Local beekeepers locked out from accessing international markets

High residue levels in local honey as a result of pesticides used in horticulture farms is locking out local beekeepers from accessing international markets, Agriculture Ministry says.

In a bid to correct this, Livestock Principal Secretary Harry Kimtai says the government has procured residue testing equipment to help farmers adhere to acceptable standards and start exporting honey to Europe next year.

Currently honey production in the country stands at 25,000 metric tones annually against a consumption of 38,000 metric tons, pushing up the prices of honey in the country.

The commodity price is set to further increase after a sharp decrease in bee population in the country as a result of environment degradation and overuse of pesticides.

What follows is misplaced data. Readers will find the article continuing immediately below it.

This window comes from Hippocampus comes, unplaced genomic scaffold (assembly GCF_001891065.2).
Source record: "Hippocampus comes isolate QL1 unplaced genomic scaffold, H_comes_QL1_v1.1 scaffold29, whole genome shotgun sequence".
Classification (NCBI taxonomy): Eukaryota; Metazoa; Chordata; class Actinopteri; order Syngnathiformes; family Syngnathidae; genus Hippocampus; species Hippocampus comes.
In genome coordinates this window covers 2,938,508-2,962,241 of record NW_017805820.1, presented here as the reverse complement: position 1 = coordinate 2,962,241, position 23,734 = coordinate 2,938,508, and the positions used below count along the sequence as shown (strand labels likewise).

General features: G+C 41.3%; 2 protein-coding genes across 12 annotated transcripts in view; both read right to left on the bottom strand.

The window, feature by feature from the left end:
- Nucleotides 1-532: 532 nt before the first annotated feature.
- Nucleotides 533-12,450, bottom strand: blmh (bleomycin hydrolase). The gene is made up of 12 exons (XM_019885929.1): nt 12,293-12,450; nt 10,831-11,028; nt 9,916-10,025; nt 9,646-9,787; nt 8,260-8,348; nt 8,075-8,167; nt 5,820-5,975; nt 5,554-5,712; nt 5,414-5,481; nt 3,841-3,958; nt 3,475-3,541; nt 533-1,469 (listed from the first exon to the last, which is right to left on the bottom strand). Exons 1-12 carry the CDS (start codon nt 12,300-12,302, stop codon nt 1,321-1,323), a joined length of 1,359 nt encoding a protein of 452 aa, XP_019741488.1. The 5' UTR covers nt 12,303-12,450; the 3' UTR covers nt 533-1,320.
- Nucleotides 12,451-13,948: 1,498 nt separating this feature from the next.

To this end, the government is urging the local fruit and flower farmers to reduce the use of pesticide as it has been proven to kill bees and also increase harmful residue levels in the local honey production value chain.

Agriculture Ministry says the high residues has curtailed bee farmers from accessing the European and Chinese markets.

The residue monitoring plant will ensure farmers improve quality of their products guaranteeing direct market to European markets by next year.

The bee farmers have been urged to start cooperatives and sell their honey in bulk to eliminate middlemen who take advantage of farmers and also ensure counterfeit honey is removed from the local market.

  

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